Samsung’s Smart TVs are excellent advertisements for dumb TVs

“Smart” TVs offer lots of functions that advertisers want—but not many that are appealing to owners

 
Samsung TV with popup ad over a movie
“You weren’t watching that, were you?” Samsung’s Smart TVs are rapidly becoming excellent advertisements for dumb TVs.

Hot on the heels of Voice Recognition-gate comes news that Samsung is also inserting ads into movies being watched on its smart TVs.

PREVIOUSLY: Let’s all calm down about Samsung’s “eavesdropping” TVs

A number of Samsung TV owners are reporting seeing Pepsi commercials inserted into movies they’ve been watching. The alarming part is that the movies aren’t part of any Samsung-oriented service, but rather on users’ own hard drives.

This brings up the question: why would anyone want one of these things?

As Gigaom reports:

Reports for the unwelcome ad interruption first surfaced on a Subreddit dedicated to Plex, the media center app that is available on a variety of connected devices, including Samsung smart TVs. Plex users typically use the app to stream local content from their computer or a network-attached storage drive to their TV, which is why many were very surprised to see an online video ad being inserted into their videos.

Plex says it has nothing to do with the ads. Users, meanwhile, report that the ads pop up regularly, with one viewer saying he saw the Pepsi commercial in six different movies, about 20 to 30 minutes in each time.

Samsung did not immediately return a request for comment.

The new controversy comes just days after questionable voice recognition data collection policies were found in the company’s terms of service.

The terms revealed that personal or sensitive information gathered via Samsung’s smart TV voice recognition features would be “captured and transmitted to a third party.”

Privacy advocates raised fears that the company was spying on private conversations within the home, characterizing the revelation as “unbelievably outrageous.”

In a blog post clarifying its policy, the company said its televisions do not monitor living room conversations, but they do send voice data to Nuance Communications, the recognition technology provider, to evaluate and improve the feature.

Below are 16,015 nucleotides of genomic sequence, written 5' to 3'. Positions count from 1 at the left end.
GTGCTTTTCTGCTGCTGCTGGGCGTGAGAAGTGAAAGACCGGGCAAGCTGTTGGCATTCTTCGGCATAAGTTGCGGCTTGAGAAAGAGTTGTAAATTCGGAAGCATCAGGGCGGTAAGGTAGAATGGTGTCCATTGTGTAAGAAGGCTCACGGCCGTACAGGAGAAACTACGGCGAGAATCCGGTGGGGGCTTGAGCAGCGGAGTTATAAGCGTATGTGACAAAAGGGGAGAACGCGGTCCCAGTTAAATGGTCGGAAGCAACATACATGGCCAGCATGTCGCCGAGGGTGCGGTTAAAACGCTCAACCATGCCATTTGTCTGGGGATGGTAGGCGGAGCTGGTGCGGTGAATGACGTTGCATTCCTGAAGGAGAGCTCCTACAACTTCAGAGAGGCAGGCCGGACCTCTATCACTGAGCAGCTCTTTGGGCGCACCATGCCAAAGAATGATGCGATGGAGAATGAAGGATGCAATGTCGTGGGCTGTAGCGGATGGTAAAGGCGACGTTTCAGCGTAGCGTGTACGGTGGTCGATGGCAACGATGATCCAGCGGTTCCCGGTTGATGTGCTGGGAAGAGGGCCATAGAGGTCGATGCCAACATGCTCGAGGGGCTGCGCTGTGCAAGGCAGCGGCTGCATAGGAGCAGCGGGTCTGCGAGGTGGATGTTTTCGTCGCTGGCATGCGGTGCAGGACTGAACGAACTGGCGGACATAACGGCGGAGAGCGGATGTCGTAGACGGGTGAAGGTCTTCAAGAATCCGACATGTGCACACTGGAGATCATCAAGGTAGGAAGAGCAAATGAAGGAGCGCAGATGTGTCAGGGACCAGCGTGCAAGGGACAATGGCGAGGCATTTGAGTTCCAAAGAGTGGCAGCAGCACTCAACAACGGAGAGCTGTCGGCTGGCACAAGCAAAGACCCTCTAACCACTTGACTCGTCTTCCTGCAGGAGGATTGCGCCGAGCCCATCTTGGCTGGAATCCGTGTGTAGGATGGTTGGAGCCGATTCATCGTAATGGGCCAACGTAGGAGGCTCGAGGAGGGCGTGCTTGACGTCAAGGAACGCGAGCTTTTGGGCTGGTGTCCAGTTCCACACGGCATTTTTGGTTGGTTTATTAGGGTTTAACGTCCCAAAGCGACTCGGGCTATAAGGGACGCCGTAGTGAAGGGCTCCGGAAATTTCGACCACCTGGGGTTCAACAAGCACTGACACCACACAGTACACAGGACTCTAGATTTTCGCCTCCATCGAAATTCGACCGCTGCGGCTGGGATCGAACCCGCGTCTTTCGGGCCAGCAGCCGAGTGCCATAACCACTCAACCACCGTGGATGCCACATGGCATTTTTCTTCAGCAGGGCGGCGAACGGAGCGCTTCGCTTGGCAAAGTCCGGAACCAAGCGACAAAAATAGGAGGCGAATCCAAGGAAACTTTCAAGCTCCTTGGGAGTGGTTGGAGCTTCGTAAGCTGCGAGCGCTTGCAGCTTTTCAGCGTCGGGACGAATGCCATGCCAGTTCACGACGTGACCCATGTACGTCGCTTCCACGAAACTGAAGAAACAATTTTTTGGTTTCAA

Anyone who is uncomfortable with voice recognition can disable it in the TV’s settings, Samsung added.

Taken together, the two controversies make a strong case against smart televisions—or those that connect to the internet for various features—where the downsides are increasingly outweighing the upsides.

For the most part, the appeal of smart TVs is that they allow for the installation of apps such as YouTube and Netflix, which allow viewers to use those services directly without having to connect a separate device such as a game console, a Roku box or an Apple TV.

Some manufacturers, including Samsung, have also tried to use the connectivity to sell their own services, such as video rentals, but these have had limited success. Samsung, for example, shut down its own video and media hub last year.

Even prior to these recent controversies, smart TVs from various manufacturers—not just Samsung—have been notoriously… not that smart. Terrible interfaces, slow and unreliable connectivity, firmware updates that bonk everything, wonky voice recognition – many TVs have suffered from some or all of these issues.

In a lot of cases, users have simply given up on using the “smart” features in favour of slicker and more reliable options found on other, attachable devices.

In my case, I don’t even use Netflix on my smart TV anymore—it kept going on the fritz after every firmware update on the TV. Instead, I stream it through Google’s Chromecast dongle, which is fast, easy to use and cheap. Most importantly, it always works.

It’s possible that set-top box, dongle and console manufacturers could try the same unpopular moves as Samsung—indeed, Microsoft generated similar privacy concerns last year with voice recognition on its Xbox One—but their devices are typically much cheaper than televisions and therefore more easily replaceable.

Televisions are a different story—once someone has paid thousands of dollars for one, they’re generally stuck with it. Attachable devices and the sorts of things manufacturers can get away with are therefore much more malleable to consumer opinions, and especially outrage.

If anything, the Samsung controversies are showing that smart TVs might be more valuable for the manufacturers than they are for consumers. The case for connecting them to the internet, as a result, has never been weaker.

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